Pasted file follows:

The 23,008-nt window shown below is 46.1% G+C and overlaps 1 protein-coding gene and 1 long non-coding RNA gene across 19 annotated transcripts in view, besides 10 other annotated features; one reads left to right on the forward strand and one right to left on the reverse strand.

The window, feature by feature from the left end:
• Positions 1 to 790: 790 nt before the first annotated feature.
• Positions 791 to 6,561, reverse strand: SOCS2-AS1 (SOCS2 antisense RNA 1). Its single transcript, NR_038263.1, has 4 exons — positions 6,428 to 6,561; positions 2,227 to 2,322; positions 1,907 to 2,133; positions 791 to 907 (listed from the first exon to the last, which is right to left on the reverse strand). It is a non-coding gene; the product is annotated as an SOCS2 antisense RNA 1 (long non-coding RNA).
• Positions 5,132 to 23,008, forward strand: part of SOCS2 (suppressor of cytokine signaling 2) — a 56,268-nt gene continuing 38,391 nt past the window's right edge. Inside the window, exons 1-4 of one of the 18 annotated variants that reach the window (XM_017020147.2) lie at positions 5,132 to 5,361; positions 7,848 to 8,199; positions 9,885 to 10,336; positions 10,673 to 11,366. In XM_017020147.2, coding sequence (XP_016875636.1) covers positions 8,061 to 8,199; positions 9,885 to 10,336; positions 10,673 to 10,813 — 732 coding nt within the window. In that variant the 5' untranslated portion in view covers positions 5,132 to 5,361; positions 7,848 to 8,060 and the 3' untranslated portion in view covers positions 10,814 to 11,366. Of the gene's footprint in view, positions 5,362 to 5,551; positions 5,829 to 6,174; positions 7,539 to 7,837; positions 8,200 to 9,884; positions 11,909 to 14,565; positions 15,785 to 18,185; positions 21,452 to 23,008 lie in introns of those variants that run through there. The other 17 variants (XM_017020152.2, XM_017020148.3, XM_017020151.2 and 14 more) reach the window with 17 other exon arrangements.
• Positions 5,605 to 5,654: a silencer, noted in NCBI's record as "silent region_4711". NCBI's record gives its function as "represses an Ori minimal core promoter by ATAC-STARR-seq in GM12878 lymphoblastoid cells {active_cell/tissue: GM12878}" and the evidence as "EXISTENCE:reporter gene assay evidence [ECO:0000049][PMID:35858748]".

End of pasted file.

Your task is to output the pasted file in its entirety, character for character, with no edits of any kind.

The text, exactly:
The 23,008-nt window shown below is 46.1% G+C and overlaps 1 protein-coding gene and 1 long non-coding RNA gene across 19 annotated transcripts in view, besides 10 other annotated features; one reads left to right on the forward strand and one right to left on the reverse strand.

The window, feature by feature from the left end:
• Positions 1 to 790: 790 nt before the first annotated feature.
• Positions 791 to 6,561, reverse strand: SOCS2-AS1 (SOCS2 antisense RNA 1). Its single transcript, NR_038263.1, has 4 exons — positions 6,428 to 6,561; positions 2,227 to 2,322; positions 1,907 to 2,133; positions 791 to 907 (listed from the first exon to the last, which is right to left on the reverse strand). It is a non-coding gene; the product is annotated as an SOCS2 antisense RNA 1 (long non-coding RNA).
• Positions 5,132 to 23,008, forward strand: part of SOCS2 (suppressor of cytokine signaling 2) — a 56,268-nt gene continuing 38,391 nt past the window's right edge. Inside the window, exons 1-4 of one of the 18 annotated variants that reach the window (XM_017020147.2) lie at positions 5,132 to 5,361; positions 7,848 to 8,199; positions 9,885 to 10,336; positions 10,673 to 11,366. In XM_017020147.2, coding sequence (XP_016875636.1) covers positions 8,061 to 8,199; positions 9,885 to 10,336; positions 10,673 to 10,813 — 732 coding nt within the window. In that variant the 5' untranslated portion in view covers positions 5,132 to 5,361; positions 7,848 to 8,060 and the 3' untranslated portion in view covers positions 10,814 to 11,366. Of the gene's footprint in view, positions 5,362 to 5,551; positions 5,829 to 6,174; positions 7,539 to 7,837; positions 8,200 to 9,884; positions 11,909 to 14,565; positions 15,785 to 18,185; positions 21,452 to 23,008 lie in introns of those variants that run through there. The other 17 variants (XM_017020152.2, XM_017020148.3, XM_017020151.2 and 14 more) reach the window with 17 other exon arrangements.
• Positions 5,605 to 5,654: a silencer, noted in NCBI's record as "silent region_4711". NCBI's record gives its function as "represses an Ori minimal core promoter by ATAC-STARR-seq in GM12878 lymphoblastoid cells {active_cell/tissue: GM12878}" and the evidence as "EXISTENCE:reporter gene assay evidence [ECO:0000049][PMID:35858748]".